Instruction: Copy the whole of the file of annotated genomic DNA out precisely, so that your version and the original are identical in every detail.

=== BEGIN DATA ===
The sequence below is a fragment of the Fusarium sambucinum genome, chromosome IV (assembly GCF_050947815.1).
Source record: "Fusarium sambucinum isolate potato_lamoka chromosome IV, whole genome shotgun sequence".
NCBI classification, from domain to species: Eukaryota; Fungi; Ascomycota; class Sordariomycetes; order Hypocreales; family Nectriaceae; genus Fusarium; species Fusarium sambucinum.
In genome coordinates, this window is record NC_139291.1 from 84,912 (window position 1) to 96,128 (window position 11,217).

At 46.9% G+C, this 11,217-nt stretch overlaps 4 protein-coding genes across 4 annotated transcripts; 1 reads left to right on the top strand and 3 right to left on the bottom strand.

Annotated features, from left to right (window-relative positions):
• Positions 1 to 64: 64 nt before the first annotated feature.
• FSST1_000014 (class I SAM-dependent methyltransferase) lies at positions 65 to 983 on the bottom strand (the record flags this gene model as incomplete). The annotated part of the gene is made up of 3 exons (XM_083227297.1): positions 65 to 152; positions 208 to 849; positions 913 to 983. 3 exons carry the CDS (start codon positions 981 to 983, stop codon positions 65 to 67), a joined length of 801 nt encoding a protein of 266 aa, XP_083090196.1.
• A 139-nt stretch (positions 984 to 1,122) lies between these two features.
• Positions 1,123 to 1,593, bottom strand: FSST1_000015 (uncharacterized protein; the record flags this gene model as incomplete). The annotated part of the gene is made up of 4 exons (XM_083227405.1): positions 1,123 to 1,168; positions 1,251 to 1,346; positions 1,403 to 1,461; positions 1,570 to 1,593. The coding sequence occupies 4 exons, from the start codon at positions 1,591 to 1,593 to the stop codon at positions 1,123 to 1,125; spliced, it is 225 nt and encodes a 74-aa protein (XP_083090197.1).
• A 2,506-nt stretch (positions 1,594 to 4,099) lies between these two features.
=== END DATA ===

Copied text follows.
The sequence below is a fragment of the Fusarium sambucinum genome, chromosome IV (assembly GCF_050947815.1).
Source record: "Fusarium sambucinum isolate potato_lamoka chromosome IV, whole genome shotgun sequence".
NCBI classification, from domain to species: Eukaryota; Fungi; Ascomycota; class Sordariomycetes; order Hypocreales; family Nectriaceae; genus Fusarium; species Fusarium sambucinum.
In genome coordinates, this window is record NC_139291.1 from 84,912 (window position 1) to 96,128 (window position 11,217).

At 46.9% G+C, this 11,217-nt stretch overlaps 4 protein-coding genes across 4 annotated transcripts; 1 reads left to right on the top strand and 3 right to left on the bottom strand.

Annotated features, from left to right (window-relative positions):
• Positions 1 to 64: 64 nt before the first annotated feature.
• FSST1_000014 (class I SAM-dependent methyltransferase) lies at positions 65 to 983 on the bottom strand (the record flags this gene model as incomplete). The annotated part of the gene is made up of 3 exons (XM_083227297.1): positions 65 to 152; positions 208 to 849; positions 913 to 983. 3 exons carry the CDS (start codon positions 981 to 983, stop codon positions 65 to 67), a joined length of 801 nt encoding a protein of 266 aa, XP_083090196.1.
• A 139-nt stretch (positions 984 to 1,122) lies between these two features.
• Positions 1,123 to 1,593, bottom strand: FSST1_000015 (uncharacterized protein; the record flags this gene model as incomplete). The annotated part of the gene is made up of 4 exons (XM_083227405.1): positions 1,123 to 1,168; positions 1,251 to 1,346; positions 1,403 to 1,461; positions 1,570 to 1,593. The coding sequence occupies 4 exons, from the start codon at positions 1,591 to 1,593 to the stop codon at positions 1,123 to 1,125; spliced, it is 225 nt and encodes a 74-aa protein (XP_083090197.1).
• A 2,506-nt stretch (positions 1,594 to 4,099) lies between these two features.